The Right Exposure: Rob DaFoe is Snowboarder-Turned-Filmmaker-Turned-Winemaker

by Gabe Saglie, Senior Editor, Travelzoo

Rob DaFoe, renaissance man.

I’d say that’s a pretty fitting title for a man whose path to winemaking – and to making one of the very best cabernet sauvignons out of Santa Barbara today – is a blend of guts, talent and serendipity.

The just-married Santa Barbara native was once a professional snowboarder, an international career that stretched eight adrenaline-fueled years.  Thrills, yes, but also spills.  It was a combination of injuries and a personal need “to reevaluate,” as he puts it, that led him to change gears in the 1990s.

A move to L.A. would tap into a much earlier love: shooting pictures and making films.  “I’ve always loved looking at life through the lens,” he says, recalling a camera he received on his 16th birthday and calling it a defining moment.  He’d take on a slew of photography and film-based commercial projects before destiny brought him back home.

“Even during my snowboarding days, I was into tasting wine,” DaFoe tells me as we sit and sip at a Summerland café.  His rugged looks, and the bevy of bottles he’s brought to share well before noon, turn heads.  “My family didn’t drink wine, but I always felt a connection, and I knew that someday I’d be involved with it somehow.”

That move back home, and into the Santa Ynez Valley, sparked what would become his best movie project to date.  “I wanted to film someone teaching me how to make wine,” he remembers.  His camera started rolling in 2002, and this very personal undertaking would become so much more.

Tapping into talent throughout California – he’d end up interviewing more than 30 of the industry’s top winemakers on camera – DaFoe ended up capturing on film the ultimate crash course on, not just how wine is made, but what makes winemakers tick.  “I’d ask them not just how, but why. ‘Why do you make wine?’  And when you’re meeting all these different winemakers and walking through the vineyards and through the barrels with them – that was like a hundred vintages worth of winemaking insight all in one.
“It was an education like no other.”

DaFoe’s film, From Ground to Glass, premiered at the Santa Barbara International Film Festival in 2006, to high acclaim.  And the project gave him something else: his very first bottle of wine, a Santa Ynez Valley syrah.  “It’s tasting “spectacular” today,” the winemaker admits.

That wine, though, was really just a stepping stone.  It planted a seed.  A few years later, DaFoe would meet Jeff Tanner, an L.A.-based commercials producer, with whom he’d embark on his latest tour de force: the superb Tanner DaFoe cabernet sauvignon.

In many ways, this wine smacks of Napa.  The packaging – an all-black label on a stark black bottle -- is sophisticated in its look and intriguing in its simplicity.  But the real wonder is the wine inside, a remarkably luscious, rich, elegant wine where flavors and tannins converge in harmony and where balance reigns supreme.  Qualities that have made many Bordeaux-style wines from Northern California famous.  But this one hails from Santa Barbara.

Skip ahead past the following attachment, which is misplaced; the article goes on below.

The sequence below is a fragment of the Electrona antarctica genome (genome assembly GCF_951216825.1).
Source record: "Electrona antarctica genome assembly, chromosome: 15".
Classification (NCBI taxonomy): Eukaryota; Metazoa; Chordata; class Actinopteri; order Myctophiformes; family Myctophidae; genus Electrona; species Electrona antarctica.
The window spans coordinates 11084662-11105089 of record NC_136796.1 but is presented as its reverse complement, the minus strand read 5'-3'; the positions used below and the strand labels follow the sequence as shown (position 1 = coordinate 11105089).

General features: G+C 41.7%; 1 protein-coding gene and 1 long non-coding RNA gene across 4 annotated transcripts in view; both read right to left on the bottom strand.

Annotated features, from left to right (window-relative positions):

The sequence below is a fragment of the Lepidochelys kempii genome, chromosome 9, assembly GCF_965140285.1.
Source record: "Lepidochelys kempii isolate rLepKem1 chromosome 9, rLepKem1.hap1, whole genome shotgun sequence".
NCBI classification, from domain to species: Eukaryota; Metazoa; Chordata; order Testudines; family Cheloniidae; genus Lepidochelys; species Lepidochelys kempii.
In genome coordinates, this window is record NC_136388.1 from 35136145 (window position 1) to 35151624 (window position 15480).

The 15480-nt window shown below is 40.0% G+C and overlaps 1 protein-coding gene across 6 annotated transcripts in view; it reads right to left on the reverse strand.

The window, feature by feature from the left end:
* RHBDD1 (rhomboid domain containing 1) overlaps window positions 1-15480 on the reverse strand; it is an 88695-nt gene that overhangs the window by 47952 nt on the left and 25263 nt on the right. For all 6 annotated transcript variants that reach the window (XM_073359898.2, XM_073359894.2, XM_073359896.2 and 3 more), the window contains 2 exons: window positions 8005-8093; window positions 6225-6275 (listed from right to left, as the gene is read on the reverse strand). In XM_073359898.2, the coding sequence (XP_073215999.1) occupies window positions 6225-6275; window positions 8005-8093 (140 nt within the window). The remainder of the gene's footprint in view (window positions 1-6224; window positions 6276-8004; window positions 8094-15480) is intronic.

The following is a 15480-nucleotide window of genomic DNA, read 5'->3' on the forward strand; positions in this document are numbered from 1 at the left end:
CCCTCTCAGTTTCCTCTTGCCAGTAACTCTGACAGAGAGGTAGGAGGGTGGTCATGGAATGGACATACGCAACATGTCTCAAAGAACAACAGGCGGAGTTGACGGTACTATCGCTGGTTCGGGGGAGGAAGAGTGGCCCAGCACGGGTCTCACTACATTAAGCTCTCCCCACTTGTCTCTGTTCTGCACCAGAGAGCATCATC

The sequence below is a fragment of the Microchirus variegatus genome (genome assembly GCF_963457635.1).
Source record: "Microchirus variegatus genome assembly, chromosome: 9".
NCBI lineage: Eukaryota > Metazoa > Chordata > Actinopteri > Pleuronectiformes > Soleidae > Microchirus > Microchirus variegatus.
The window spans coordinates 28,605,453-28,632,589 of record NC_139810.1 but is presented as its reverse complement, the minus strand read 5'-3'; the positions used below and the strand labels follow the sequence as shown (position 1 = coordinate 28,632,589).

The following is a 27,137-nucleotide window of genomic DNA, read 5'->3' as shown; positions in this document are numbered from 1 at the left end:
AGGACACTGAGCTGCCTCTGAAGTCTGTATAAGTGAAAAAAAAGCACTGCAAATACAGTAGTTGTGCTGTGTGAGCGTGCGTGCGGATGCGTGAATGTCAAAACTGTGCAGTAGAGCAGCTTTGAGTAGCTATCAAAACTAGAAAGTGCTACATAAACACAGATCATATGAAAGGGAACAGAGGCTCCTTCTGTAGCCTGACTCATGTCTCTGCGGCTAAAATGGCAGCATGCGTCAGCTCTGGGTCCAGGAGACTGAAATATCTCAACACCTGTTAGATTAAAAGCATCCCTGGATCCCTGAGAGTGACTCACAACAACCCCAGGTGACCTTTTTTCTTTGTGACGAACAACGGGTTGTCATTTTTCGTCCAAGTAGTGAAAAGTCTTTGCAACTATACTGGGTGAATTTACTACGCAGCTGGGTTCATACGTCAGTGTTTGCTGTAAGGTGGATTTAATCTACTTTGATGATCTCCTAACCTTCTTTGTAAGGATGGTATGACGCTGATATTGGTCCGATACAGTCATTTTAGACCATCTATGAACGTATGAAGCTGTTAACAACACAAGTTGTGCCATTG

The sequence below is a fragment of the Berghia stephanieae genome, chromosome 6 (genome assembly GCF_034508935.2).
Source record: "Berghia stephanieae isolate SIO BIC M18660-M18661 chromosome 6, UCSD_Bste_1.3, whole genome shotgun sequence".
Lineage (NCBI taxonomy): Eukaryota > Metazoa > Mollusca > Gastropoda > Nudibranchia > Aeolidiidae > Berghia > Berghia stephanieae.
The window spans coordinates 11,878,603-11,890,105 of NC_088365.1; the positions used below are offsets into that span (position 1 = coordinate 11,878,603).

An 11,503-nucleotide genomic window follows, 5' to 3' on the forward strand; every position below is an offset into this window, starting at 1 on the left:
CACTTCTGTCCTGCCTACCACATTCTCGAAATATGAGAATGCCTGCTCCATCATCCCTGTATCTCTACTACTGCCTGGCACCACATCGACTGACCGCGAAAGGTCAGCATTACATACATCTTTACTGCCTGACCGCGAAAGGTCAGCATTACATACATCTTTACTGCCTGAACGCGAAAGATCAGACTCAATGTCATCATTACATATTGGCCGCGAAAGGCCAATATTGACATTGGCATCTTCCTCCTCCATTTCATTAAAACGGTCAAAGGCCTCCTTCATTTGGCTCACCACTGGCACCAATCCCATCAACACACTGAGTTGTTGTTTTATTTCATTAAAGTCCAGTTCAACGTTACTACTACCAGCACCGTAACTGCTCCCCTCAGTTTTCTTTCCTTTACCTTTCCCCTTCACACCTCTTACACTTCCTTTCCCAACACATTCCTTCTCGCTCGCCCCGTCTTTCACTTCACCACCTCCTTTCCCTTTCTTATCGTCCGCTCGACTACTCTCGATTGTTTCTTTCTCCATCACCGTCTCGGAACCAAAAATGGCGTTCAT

“We didn’t set out to change what people think of Santa Ynez,” says DaFoe, 44, who makes the wine by hand, with a focus on natural yeasts, and barrel-ages each vintage for at least two years.  “But this area allows for so much variation, hill to hill and valley to valley, in what you can plant."

Santa Barbara County has long grappled with the criticism that Bordeaux wines fall short here, that requisite heat does not exist and that classic flavors don’t develop.  These days, of course, that notion is being challenged, thanks to several focused projects from Solvang to Happy Canyon.  And the Tanner DaFoe cab, made from a secret vineyard on the eastern end of the Santa Ynez Valley, may well be their champion.

“The problem is not ripening – there’s enough sun and heat here,” DaFoe insists.  “The problem is balance – ensuring full fruit flavors as well as enough acid in grapes."

DaFoe’s harvest technique is measured. Grapes are picked in stages – acidity shines in the earlier fruit while later picks bring bigger flavors – so that the final meritage becomes a comprehensive snapshot of one vineyard’s evolving nuances.

There’s wonderful commonality in the 2010 and 2011 vintages I tasted: the nose is intense and fruit-driven, the mouth feel is rich and supple, the flavors are concentrated and layered.  The 2010 wine is remarkably clean and round, while the 2011, the product of a wetter growing season, is slightly fleshier and smokier.  Either way, a delicious blend of beauty and brawn.

 I suggest to DaFoe that, quality fruit aside, he’s got a special knack.  He brings it back to his film.  “Editing hours and hours of footage for months – maybe it coded me in the theories and thought process of some fascinating people,” he says with a laugh.

And the education continues.  Recently, DaFoe spent five weeks riding solo through France, on a 1981 BMW motorcycle he restored.  “It was 2700 miles through every wine region,” he says.  “It helped me appreciate wine’s sense of place.”

Soon, Tanner DaFoe will be releasing a second label focused on varieties like syrah and grenache.  And DaFoe has a third, solo project in the works.  But for now, it’s all about these remarkable limited production cabernets – just about 150 cases a vintage – which are available almost exclusively through an allocation list on the website.  Lucky’s Steakhouse in Montecito carries it by the glass and, nearby, The Wine Grotto sells it by the bottle.  The wine retails for about $100.


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